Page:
The other perspective is of Grae Barragns, an ageing hero tasked with forming a suicide squad to enter the forest and slay the beast. It's not readily apparent but there is a time discrepancy between the two perspectives. For narrative purposes they run parallel to each other, but Grae is only sent into the forest after Murrogar's expedition is ambushed... apparently. It's not really explained at all.
There's a lot to like about the book. The concept is a good one that you don't see very often these days. There's a beast to slay and Grae needs to form a super group to do it. The people he picks up along the way are the rejects and miscreants of the land, those who won't be missed. Grae's story reads quite a lot like a fantasy Suicide Squad.
The book is well-written with only a handful of grammatical mistakes and misspelled words, and the prose flows smoothly with some great phrases scattered here and there. But it doesn't do anything really original. The two main characters, Murrogar and Grae, seem so similar as to be interchangeable. Both are soldiers of great renown with both heroic and questionable deeds to their names, and both are gruff, no nonsense lads. The biggest difference between the two is that Murrogar is brutal as all hells. Don't slow him down or fall behind!
The world building leaves a lot to be desired. We hear about a few other kingdoms, know that there is some sort of magic in the world, and have the odd vague reference to some history, but that's about it. It's all about the forest and the beast... except for when it isn't. Grae spends most of his time wandering about looking for his team.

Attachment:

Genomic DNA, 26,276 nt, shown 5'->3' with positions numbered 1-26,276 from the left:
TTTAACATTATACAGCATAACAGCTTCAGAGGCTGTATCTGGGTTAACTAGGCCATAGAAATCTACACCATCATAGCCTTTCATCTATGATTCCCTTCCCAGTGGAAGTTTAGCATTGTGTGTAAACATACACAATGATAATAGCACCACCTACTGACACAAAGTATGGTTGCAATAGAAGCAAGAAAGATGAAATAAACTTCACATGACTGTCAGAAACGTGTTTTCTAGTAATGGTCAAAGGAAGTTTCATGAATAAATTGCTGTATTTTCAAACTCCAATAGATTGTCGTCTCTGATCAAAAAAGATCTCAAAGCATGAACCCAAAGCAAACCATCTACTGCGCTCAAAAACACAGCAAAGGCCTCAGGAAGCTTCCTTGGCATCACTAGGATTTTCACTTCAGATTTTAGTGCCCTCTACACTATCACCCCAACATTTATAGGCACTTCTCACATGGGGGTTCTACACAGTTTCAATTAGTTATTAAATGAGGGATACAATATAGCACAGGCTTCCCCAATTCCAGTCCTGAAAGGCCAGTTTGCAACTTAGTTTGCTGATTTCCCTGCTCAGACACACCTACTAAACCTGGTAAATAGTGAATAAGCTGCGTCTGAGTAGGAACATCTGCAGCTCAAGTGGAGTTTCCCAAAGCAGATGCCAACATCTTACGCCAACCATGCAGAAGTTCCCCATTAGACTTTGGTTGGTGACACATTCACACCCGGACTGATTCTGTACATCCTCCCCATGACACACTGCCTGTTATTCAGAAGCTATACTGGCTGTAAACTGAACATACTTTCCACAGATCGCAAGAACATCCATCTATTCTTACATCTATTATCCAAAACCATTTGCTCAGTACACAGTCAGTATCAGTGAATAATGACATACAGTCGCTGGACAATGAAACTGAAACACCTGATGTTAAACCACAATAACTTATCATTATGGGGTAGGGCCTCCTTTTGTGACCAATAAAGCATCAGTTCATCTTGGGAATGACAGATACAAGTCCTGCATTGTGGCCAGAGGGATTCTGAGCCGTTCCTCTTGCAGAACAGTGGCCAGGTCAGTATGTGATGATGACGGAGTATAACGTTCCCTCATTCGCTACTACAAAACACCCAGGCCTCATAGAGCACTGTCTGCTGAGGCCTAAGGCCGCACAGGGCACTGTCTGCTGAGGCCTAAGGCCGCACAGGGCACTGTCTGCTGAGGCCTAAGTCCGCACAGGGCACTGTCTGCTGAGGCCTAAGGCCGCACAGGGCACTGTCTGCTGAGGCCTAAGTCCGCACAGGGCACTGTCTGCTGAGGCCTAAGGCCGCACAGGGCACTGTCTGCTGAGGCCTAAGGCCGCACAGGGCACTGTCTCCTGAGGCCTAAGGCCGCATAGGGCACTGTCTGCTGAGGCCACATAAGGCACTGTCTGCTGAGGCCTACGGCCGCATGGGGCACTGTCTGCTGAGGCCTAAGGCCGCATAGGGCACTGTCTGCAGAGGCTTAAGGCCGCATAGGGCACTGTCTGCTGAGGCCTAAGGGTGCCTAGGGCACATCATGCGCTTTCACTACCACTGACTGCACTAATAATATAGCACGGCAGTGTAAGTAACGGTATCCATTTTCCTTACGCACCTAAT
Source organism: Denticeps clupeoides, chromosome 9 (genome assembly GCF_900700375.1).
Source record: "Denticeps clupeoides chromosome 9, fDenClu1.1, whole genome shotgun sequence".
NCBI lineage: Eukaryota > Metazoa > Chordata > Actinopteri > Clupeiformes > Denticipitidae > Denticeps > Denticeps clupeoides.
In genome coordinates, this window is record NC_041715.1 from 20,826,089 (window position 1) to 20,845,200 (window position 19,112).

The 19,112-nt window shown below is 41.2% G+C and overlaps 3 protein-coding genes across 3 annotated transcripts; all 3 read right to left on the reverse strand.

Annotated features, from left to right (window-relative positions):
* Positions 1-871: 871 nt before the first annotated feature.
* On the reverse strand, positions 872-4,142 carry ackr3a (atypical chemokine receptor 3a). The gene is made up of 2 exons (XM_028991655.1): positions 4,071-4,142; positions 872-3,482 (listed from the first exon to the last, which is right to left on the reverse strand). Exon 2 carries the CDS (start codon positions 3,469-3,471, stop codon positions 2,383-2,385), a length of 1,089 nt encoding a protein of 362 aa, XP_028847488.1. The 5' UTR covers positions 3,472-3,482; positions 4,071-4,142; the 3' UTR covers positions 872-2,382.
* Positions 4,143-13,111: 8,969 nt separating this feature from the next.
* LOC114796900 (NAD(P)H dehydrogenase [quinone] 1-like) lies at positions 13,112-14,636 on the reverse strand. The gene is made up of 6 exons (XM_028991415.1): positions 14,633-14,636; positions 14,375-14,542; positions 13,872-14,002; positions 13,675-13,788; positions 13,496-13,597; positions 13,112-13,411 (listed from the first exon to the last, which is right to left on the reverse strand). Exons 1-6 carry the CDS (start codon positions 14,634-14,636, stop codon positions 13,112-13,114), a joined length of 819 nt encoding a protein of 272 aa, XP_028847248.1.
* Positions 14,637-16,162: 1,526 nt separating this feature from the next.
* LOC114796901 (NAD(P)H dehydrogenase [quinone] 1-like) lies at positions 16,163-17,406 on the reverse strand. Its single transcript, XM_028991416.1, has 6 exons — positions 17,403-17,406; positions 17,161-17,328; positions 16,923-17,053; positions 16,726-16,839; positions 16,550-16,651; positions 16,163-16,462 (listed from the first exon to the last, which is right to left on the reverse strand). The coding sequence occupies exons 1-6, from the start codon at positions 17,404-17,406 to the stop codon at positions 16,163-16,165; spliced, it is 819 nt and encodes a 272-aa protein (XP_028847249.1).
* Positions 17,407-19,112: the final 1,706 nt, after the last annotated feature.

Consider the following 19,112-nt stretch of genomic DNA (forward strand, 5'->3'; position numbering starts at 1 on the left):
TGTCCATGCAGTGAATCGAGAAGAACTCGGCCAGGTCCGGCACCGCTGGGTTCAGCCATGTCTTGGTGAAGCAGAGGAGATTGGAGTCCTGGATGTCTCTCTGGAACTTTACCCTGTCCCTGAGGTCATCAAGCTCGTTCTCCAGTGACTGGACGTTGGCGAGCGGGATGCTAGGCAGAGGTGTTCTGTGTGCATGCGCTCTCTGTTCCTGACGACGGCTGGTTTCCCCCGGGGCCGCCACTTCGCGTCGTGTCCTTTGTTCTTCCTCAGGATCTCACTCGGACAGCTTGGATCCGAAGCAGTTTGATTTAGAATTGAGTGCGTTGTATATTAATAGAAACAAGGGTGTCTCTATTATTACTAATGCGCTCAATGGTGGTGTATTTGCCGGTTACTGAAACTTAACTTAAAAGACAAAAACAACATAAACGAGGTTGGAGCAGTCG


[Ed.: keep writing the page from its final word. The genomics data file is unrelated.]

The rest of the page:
I have to point out right now that the book is not formatted for kindle. Dialogue was framed by hyphens and another grammatical mark I don't even recognise. Lines often ended abruptly, only to be continued on a new paragraph. It made the book quite difficult to read at times.
And the biggest problem I found is that this is not a full book. The copy I was given ends at the point where Grae forms his squad and steps into the forest. Murrogar's expedition is similarly left at an entirely unsatisfying point that isn't so much a cliffhanger, as it is a lull in the action. I have checked on Goodreads and it appears the Culling is simply the first part of a novel that is three parts long. So the book has been split into three parts and each is sold separately. If the full novel had been provided I might have felt a bit more satisfied by this one, though the formatting would have put me off reading a longer novel.